CHICAGO (Reuters) - A second straight month of record low U.S. pork belly inventories in January will likely intensify speculation about a potential national bacon shortage, but analysts said more supply will soon be available.
In early February, the Ohio Pork Council stoked alarm by publicizing that belly stocks were at their lowest in half a century, and it registered a website at www.baconshortage.com. While the group added that there was not an actual bacon shortage, several media outlets published reports.
The U.S. Department of Agriculture data for January on pork bellies, from which bacon is made, put total stocks at 14 million pounds. It was a record-low for the month and down 4 million pounds from the December record. The five-year average is a 6.6 million-pound gain.
Industry analysts attributed low belly stocks to prolonged demand for bacon as well as a decline in physical storage by speculators after the demise of Chicago Mercantile Exchange belly trading pit which they used to hedge product.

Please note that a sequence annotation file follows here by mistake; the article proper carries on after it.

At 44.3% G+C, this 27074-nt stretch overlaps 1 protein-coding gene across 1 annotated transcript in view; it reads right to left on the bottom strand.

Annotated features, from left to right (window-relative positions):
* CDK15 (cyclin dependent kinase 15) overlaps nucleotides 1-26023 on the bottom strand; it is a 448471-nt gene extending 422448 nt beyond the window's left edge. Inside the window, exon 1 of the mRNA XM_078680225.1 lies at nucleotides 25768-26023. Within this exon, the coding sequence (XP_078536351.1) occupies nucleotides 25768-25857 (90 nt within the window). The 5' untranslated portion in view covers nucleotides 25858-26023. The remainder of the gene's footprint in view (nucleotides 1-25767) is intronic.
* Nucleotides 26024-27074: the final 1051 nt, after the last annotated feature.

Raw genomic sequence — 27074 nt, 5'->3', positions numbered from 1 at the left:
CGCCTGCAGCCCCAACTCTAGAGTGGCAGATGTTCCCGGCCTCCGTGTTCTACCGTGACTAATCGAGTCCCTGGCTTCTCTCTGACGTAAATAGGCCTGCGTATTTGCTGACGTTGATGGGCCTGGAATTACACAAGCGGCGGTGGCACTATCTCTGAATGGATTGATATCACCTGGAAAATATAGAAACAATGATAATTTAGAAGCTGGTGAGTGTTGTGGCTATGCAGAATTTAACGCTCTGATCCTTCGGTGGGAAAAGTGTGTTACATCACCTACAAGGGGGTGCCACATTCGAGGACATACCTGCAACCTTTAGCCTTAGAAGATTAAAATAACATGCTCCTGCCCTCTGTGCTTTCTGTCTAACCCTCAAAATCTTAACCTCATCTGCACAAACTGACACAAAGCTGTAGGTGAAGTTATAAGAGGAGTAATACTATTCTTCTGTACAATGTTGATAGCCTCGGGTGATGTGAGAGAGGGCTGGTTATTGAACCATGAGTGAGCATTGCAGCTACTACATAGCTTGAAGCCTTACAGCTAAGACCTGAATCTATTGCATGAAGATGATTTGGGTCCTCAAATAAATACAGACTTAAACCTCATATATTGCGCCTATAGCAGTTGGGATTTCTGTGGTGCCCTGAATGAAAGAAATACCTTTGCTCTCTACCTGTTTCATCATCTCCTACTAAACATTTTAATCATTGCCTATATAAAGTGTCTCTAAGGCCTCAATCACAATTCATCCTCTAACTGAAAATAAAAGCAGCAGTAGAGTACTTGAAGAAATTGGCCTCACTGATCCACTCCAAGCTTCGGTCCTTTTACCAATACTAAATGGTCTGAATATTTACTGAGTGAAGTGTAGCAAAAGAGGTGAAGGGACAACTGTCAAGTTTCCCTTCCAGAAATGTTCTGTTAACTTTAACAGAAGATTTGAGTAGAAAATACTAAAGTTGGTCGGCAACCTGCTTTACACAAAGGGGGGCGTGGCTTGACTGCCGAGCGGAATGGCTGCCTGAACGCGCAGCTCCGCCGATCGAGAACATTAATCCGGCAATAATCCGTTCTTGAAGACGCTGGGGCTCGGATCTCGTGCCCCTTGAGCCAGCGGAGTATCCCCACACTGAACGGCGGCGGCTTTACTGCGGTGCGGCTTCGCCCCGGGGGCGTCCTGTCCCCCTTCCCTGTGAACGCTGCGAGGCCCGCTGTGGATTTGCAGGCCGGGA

Fresh bellies, which are from recently butchered hogs and not frozen like those held in inventories, are readily available, at times amid record-high hog production. And lofty wholesale belly prices may have deterred processors from storing them in U.S. warehouses for later use.
Dan Vaught, a Doane Advisory Services economist, said pork and bacon demand surged late last year. Some consumers, he said, might have bought bacon and stored it in their own freezers driven by shortage worries that may not materialize.
“Certainly the USDA isn’t forecasting any shortage. So, it is extremely unlikely that we’ll have a shortage of bacon,” said Vaught.
He pointed to a most recent U.S. government hog report that implied hog slaughter totals up 4 percent through the spring. Furthermore, USDA data on Thursday forecast 2017 commercial pork production up nearly 5 percent from 2016.
U.S. monthly retail data showed January bacon priced at $5.18 per pound, an 8-cent rise from December but down 47 cents from a year ago.
Robert Brown, an independent market analyst, said bacon prices were difficult to predict and could be pushed upward by demand and interest by processors in buying pork bellies to replenish stocks if wholesale prices come down.
Reporting By Theopolis Waters; Editing by Cynthia Osterman
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